Another Niagara staple is the Malivoire Lady Bug Rosè #559088 $15.95 (on sale right now for $14.95). I don’t need to say much about this, if you’ve been reading this blog for awhile. I always recommend it as a ‘go to’ rosè for those of us lucky enough to have the mother ship keep it in stock at all times.

Recap: and there will be a test. The French pinks are drier, more crisp. The Niagara pinks have a fuller fruit expression and carry a little sweetness.

And, I’ve been remiss in not acknowledging the passing of my “gateway to blues” guitarist, Johnny Winter. God bless him.

 

 

8 Responses to “Pink is the New Black – New Red? – New White?”

  1. foxress July 25, 2014 at 4:24 pm #

    I love rosés. And I love your humorous writing style. Cheers!

    • Duff's Wines July 25, 2014 at 5:49 pm #

      Thanks for dropping by. I appreciate the comment on the humour too.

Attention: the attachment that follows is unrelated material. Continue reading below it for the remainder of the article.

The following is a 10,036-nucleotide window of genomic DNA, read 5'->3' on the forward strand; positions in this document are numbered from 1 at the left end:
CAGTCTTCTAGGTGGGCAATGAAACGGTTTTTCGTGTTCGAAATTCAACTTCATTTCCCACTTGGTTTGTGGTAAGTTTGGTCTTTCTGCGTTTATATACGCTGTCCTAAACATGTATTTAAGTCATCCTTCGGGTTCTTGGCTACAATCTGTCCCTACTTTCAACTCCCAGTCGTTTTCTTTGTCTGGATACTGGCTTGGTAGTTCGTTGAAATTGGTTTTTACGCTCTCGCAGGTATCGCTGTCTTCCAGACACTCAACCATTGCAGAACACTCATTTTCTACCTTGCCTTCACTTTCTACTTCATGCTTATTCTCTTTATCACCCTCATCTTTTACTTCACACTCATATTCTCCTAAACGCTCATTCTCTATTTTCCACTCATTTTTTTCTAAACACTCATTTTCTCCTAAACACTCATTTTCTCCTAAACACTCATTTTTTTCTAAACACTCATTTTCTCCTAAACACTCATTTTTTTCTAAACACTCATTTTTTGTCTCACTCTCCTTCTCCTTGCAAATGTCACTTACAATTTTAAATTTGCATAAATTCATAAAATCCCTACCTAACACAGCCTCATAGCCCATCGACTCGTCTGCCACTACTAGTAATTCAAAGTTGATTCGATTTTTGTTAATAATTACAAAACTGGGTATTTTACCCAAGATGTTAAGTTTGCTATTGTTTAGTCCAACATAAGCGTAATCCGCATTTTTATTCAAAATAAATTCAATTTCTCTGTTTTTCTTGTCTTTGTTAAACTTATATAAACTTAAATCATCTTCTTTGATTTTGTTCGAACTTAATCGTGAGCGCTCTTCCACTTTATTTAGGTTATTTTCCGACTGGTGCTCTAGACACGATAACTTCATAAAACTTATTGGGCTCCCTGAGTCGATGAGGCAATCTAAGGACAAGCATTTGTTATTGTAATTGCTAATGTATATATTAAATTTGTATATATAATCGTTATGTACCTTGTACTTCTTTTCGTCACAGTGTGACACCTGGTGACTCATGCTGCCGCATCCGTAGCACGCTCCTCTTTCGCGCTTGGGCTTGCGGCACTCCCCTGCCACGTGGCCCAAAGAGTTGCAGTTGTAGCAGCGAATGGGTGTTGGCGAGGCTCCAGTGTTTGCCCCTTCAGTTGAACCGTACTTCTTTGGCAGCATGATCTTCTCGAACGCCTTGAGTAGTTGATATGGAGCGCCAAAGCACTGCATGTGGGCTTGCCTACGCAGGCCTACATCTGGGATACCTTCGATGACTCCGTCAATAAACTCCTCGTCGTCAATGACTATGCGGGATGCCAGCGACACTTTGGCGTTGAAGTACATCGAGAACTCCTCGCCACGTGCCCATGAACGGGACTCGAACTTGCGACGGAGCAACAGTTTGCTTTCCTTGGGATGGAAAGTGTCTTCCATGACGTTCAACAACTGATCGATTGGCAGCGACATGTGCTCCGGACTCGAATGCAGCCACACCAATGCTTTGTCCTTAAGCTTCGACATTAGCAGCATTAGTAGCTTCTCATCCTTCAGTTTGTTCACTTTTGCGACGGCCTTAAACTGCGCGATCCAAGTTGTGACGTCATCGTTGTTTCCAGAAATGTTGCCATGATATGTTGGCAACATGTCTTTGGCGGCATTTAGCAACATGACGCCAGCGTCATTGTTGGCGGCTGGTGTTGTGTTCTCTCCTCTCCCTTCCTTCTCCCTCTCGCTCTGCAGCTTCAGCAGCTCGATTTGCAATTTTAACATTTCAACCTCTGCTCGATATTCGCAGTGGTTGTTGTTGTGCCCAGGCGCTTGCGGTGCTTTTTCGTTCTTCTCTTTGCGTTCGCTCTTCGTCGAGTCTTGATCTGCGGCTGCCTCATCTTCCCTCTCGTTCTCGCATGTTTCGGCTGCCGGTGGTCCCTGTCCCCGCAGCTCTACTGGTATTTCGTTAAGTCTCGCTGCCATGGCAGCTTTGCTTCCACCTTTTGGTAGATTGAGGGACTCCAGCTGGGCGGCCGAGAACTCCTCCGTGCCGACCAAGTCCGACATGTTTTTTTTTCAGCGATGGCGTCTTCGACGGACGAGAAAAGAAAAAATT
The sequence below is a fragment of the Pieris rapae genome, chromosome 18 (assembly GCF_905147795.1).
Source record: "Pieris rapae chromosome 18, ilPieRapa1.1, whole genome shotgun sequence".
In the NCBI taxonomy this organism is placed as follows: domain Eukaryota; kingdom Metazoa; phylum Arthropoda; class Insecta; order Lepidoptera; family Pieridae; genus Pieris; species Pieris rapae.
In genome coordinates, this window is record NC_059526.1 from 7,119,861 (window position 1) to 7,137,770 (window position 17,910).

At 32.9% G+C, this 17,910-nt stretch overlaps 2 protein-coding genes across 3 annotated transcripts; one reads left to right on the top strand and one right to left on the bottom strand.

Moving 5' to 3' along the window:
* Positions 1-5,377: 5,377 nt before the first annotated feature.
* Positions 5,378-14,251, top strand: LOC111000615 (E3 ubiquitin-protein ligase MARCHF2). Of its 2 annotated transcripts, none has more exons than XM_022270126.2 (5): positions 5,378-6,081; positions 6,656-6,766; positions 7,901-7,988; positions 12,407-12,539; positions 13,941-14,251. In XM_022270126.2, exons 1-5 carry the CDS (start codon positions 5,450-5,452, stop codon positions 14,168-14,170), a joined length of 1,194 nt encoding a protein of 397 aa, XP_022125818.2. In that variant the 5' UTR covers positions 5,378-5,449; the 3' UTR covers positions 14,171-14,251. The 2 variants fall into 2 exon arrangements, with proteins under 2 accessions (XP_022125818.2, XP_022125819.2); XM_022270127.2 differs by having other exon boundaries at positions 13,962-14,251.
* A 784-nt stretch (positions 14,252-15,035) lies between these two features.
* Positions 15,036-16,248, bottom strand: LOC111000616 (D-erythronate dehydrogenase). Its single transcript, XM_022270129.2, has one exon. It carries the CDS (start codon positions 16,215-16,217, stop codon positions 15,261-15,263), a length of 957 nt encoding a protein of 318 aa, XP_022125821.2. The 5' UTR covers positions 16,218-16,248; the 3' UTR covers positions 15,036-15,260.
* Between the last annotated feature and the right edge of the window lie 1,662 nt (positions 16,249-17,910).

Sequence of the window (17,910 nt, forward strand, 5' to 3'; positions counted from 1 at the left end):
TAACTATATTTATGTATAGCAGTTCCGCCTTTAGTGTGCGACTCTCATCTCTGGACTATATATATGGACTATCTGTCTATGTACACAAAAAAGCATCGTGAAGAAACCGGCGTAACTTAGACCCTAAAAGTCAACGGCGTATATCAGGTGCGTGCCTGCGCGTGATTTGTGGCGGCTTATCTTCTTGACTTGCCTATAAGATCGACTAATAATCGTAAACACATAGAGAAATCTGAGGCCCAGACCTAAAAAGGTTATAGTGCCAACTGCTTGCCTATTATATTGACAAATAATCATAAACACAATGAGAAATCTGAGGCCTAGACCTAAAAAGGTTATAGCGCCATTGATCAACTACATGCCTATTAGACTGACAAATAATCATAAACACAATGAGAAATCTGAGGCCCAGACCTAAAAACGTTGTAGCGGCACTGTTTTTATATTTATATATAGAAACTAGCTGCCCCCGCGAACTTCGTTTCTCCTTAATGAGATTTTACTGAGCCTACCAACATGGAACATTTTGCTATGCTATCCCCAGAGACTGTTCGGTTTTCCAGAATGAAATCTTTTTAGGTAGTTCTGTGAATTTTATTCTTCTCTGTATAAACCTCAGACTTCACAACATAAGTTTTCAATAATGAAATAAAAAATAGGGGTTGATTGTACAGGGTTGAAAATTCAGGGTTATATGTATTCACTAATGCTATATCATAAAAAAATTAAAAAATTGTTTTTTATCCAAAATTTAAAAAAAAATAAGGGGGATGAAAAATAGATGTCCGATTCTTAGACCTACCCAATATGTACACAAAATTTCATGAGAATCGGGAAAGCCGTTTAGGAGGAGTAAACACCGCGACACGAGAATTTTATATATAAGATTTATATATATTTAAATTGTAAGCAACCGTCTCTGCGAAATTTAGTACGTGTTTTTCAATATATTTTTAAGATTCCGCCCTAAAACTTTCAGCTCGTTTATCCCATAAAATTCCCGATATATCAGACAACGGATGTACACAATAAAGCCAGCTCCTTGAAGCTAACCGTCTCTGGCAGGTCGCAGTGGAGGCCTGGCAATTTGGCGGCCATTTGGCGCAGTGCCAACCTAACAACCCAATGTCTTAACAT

I prefer the French ones but North American pinks are getting better.

      • foxress July 25, 2014 at 6:03 pm #

        I had a Sonoma Benziger, also biodynamic, that I keep thinking about, because it was so good…tart, juicy cranberries with a squeeze of lime. Definitely more fruit than mineral, but it was a lot of tart fruit…so good!

      • Duff's Wines July 25, 2014 at 6:08 pm #

        I’ll check to see if we have that up here. Thanks.

  2. talkavino July 26, 2014 at 5:24 pm #

    Love Rosé! Good Tavel is always good. While I didn’t have Marius Rosé, I had both Marius white and Red, and they both were very good

    • Duff's Wines July 27, 2014 at 12:29 pm #

      I don’t think that we get the red and white in our market but will keep an eye out.
      BTW, loved your posts on the WBC14. Since the next one is close to home, I’m going to try and attend.

      • talkavino July 27, 2014 at 12:54 pm #

        You definitely should! WBC is fun!

Trackbacks/Pingbacks

  1. Rosés For The Dock 2015! | Duff's Wines - June 26, 2015

    […] Last but certainly not least are my two local favs. First let’s get the ladybug out of the way. The 2014 Malivoire Ladybug Rosé #559088 $15.95 is a frequent flyer here. It’s just a consistently yummy rosé. No need to say any more – pick up a bottle. It’s an Vintages Essentials product, so should be in about any LCBO. If you must, this is my last review of that label here.. […]